I'm in the town of Karima, buying construction supplies and taking advantage of the internet connection here to make a couple of blog posts. Here's a guest post from our archaeobotanist, Naomi F. Miller:
It has taken several days to get organized, so I have not yet begun to float. But I have walked around in two main directions: west along a wadi (the only place that has any plants on it...it really is dry here!) and east to the Nile, planted in palm groves. There was a small spot that that had flooded and dried with huge cracks, about 20 cm deep; Carola, the geologist said with time and pressure it'd turn to shale, one of the three rock types in the region (the others being sandstone and siltstone). I pinched a little piece, almost hard as a rock, dissolved it in river; I now understand the black mud of the Nile–it looked good enough to eat (like fine chocolate with good mouth feel!), but I didn't.
On one of my wadi walks, young Hasan (maybe 10 years old) joined me; he clearly was primarily interested in my pencil, but I was not prepared to give it up. I let him use my camera to take a few photos, and he did help me collect some seeds and encouraged me to take a photo of a woman on a donkey cart and show it to her...the wonders of digital photography. You ask what about the plants? Well, in the desert there aren't all that many types, maybe 15 or so. Before I left the U.S., I made a folder for downloaded photos of taxa that have been found on archaeological sites in Sudan. Some are so obvious that I am pretty sure I've found them! I recommend you search on the internet for images of Calotropis procera, which grows everywhere (I first saw it in Khartoum).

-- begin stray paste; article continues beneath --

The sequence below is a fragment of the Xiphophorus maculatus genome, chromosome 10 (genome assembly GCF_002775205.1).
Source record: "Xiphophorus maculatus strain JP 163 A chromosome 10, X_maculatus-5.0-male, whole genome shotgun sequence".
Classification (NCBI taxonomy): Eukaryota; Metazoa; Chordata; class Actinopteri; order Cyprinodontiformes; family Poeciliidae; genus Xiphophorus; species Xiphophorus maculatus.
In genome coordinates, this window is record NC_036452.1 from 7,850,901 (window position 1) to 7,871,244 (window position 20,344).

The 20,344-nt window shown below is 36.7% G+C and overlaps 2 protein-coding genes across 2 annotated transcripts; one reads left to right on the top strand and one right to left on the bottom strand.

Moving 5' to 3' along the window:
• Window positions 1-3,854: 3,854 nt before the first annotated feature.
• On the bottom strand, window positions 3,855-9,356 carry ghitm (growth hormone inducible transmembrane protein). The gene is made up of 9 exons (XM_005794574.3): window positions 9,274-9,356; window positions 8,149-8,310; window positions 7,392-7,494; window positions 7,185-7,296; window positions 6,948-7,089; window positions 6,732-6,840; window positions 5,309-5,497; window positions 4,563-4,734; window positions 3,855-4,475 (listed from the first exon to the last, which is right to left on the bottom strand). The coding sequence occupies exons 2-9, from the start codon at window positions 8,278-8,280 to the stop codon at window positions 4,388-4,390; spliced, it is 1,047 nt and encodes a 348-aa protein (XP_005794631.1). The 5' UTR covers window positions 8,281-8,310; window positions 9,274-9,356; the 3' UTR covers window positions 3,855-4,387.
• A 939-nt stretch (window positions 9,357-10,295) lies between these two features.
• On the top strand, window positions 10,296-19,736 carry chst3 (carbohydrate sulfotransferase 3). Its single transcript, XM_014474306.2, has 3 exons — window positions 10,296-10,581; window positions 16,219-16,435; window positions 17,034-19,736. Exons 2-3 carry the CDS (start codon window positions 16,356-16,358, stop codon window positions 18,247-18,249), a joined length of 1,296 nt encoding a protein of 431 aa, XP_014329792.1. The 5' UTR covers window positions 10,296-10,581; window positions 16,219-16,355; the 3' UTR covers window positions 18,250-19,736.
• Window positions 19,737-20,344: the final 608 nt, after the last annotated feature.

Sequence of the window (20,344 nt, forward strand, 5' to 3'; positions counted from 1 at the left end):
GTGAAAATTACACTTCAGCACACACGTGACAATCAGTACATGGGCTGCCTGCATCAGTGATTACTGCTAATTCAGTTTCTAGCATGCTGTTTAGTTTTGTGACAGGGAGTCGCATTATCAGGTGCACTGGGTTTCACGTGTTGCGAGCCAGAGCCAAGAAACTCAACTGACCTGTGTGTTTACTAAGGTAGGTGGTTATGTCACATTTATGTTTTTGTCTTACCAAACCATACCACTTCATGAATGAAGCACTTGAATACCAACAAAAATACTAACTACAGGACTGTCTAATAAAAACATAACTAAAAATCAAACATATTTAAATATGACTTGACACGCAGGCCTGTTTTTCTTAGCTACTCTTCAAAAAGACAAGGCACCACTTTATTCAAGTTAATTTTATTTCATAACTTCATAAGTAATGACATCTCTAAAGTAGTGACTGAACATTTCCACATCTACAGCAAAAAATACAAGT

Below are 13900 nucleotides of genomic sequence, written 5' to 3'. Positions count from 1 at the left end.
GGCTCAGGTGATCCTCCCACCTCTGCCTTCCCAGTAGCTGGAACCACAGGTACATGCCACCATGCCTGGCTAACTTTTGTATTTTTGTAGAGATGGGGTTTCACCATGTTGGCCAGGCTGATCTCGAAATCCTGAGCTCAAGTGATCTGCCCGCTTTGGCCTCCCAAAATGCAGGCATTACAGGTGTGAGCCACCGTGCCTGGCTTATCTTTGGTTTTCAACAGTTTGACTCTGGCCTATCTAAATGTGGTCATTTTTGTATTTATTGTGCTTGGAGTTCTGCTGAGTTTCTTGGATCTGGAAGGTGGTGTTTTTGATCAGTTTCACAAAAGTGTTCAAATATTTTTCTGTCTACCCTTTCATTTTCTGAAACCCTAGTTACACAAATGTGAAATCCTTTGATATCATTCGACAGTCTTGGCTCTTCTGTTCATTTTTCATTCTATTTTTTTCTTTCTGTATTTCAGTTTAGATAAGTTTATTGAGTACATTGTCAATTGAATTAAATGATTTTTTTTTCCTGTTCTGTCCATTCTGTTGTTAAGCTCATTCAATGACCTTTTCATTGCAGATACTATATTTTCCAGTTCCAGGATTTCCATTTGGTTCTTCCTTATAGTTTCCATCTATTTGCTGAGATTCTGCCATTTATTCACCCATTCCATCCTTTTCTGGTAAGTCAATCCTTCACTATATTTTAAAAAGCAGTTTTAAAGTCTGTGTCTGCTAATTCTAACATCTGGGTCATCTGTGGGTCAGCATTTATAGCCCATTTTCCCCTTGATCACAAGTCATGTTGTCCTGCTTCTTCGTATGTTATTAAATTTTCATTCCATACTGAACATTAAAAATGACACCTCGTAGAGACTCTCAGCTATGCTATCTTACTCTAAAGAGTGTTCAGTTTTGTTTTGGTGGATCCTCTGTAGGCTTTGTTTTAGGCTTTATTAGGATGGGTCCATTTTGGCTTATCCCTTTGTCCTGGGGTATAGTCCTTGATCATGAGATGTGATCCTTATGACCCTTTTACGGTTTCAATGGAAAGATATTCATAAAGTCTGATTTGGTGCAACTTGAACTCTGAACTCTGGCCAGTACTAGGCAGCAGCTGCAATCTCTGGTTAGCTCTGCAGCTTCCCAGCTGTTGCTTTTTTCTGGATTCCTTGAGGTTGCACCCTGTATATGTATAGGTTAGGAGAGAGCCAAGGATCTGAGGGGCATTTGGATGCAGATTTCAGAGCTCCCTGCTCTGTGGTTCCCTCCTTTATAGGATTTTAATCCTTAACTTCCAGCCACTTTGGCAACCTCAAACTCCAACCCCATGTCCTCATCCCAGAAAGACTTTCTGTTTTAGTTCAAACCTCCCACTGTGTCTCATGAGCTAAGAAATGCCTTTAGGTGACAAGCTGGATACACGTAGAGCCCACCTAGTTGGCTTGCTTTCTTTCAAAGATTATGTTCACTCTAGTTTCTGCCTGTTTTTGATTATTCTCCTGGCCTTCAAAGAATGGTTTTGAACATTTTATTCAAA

The palm groves are a revelation! The trees are sort of planted in rows, but because of all the offshoots, some basal and some aerial, the plantings seem a little ad hoc (and there are acacias and other wild-growing trees I don't know scattered about, along with beans, alfalfa, and sorghum).
As for the animals, there are remarkably few, perhaps because there's not much for them to eat. Out in the countryside around here I've seen just a few goats, and donkeys. I've seen only one dog so far (!); it did have that ancient Egyptian look to it. I have noticed a surprising number (less than 10, but more than 3) dead animal parts, including fur...I'm wondering if it is because of a paucity of scavengers. There are a lot of songbirds in the palm groves. (In Khartoum I saw falcons, but not here, at least not yet). In the village there have been a few cats caterwauling. A lizard seems to have gotten zapped by the electricity and fell to the ground at my feet even as I write this. There are lots of crickets, many of whom find their way into the sink. Still no mosquitoes, but there are flies here and there, and a few gnat-like bugs in the groves. So that's what I've seen with my own eyes. And there are bats at the excavation.